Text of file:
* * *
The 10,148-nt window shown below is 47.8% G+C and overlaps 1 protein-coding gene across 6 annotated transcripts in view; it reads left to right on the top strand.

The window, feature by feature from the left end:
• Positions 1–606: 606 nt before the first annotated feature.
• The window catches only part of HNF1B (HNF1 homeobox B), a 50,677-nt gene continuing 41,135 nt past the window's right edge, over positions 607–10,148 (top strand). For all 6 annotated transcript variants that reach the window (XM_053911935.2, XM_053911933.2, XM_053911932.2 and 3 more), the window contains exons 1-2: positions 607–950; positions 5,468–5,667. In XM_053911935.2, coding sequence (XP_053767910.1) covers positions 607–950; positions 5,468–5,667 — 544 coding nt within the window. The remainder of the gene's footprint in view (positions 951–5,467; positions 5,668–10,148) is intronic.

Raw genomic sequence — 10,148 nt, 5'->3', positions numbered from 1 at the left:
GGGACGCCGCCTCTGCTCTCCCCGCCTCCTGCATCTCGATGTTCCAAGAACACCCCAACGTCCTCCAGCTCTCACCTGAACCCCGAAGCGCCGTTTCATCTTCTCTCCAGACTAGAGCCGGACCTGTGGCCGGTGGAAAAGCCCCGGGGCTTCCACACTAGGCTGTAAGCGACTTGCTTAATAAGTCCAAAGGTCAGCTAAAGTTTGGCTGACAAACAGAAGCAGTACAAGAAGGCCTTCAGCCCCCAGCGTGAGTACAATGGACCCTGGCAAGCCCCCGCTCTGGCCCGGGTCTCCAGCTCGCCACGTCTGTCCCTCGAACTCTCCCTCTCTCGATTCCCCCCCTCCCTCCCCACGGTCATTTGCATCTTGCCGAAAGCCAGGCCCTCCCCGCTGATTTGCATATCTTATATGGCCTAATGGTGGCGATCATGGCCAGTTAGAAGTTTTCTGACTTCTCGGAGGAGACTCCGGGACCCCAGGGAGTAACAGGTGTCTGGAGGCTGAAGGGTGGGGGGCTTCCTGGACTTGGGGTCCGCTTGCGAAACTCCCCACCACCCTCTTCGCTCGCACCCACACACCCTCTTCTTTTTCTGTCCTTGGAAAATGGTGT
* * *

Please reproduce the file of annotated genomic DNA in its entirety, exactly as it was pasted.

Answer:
The 10,148-nt window shown below is 47.8% G+C and overlaps 1 protein-coding gene across 6 annotated transcripts in view; it reads left to right on the top strand.

The window, feature by feature from the left end:
• Positions 1–606: 606 nt before the first annotated feature.
• The window catches only part of HNF1B (HNF1 homeobox B), a 50,677-nt gene continuing 41,135 nt past the window's right edge, over positions 607–10,148 (top strand). For all 6 annotated transcript variants that reach the window (XM_053911935.2, XM_053911933.2, XM_053911932.2 and 3 more), the window contains exons 1-2: positions 607–950; positions 5,468–5,667. In XM_053911935.2, coding sequence (XP_053767910.1) covers positions 607–950; positions 5,468–5,667 — 544 coding nt within the window. The remainder of the gene's footprint in view (positions 951–5,467; positions 5,668–10,148) is intronic.

Raw genomic sequence — 10,148 nt, 5'->3', positions numbered from 1 at the left:
GGGACGCCGCCTCTGCTCTCCCCGCCTCCTGCATCTCGATGTTCCAAGAACACCCCAACGTCCTCCAGCTCTCACCTGAACCCCGAAGCGCCGTTTCATCTTCTCTCCAGACTAGAGCCGGACCTGTGGCCGGTGGAAAAGCCCCGGGGCTTCCACACTAGGCTGTAAGCGACTTGCTTAATAAGTCCAAAGGTCAGCTAAAGTTTGGCTGACAAACAGAAGCAGTACAAGAAGGCCTTCAGCCCCCAGCGTGAGTACAATGGACCCTGGCAAGCCCCCGCTCTGGCCCGGGTCTCCAGCTCGCCACGTCTGTCCCTCGAACTCTCCCTCTCTCGATTCCCCCCCTCCCTCCCCACGGTCATTTGCATCTTGCCGAAAGCCAGGCCCTCCCCGCTGATTTGCATATCTTATATGGCCTAATGGTGGCGATCATGGCCAGTTAGAAGTTTTCTGACTTCTCGGAGGAGACTCCGGGACCCCAGGGAGTAACAGGTGTCTGGAGGCTGAAGGGTGGGGGGCTTCCTGGACTTGGGGTCCGCTTGCGAAACTCCCCACCACCCTCTTCGCTCGCACCCACACACCCTCTTCTTTTTCTGTCCTTGGAAAATGGTGT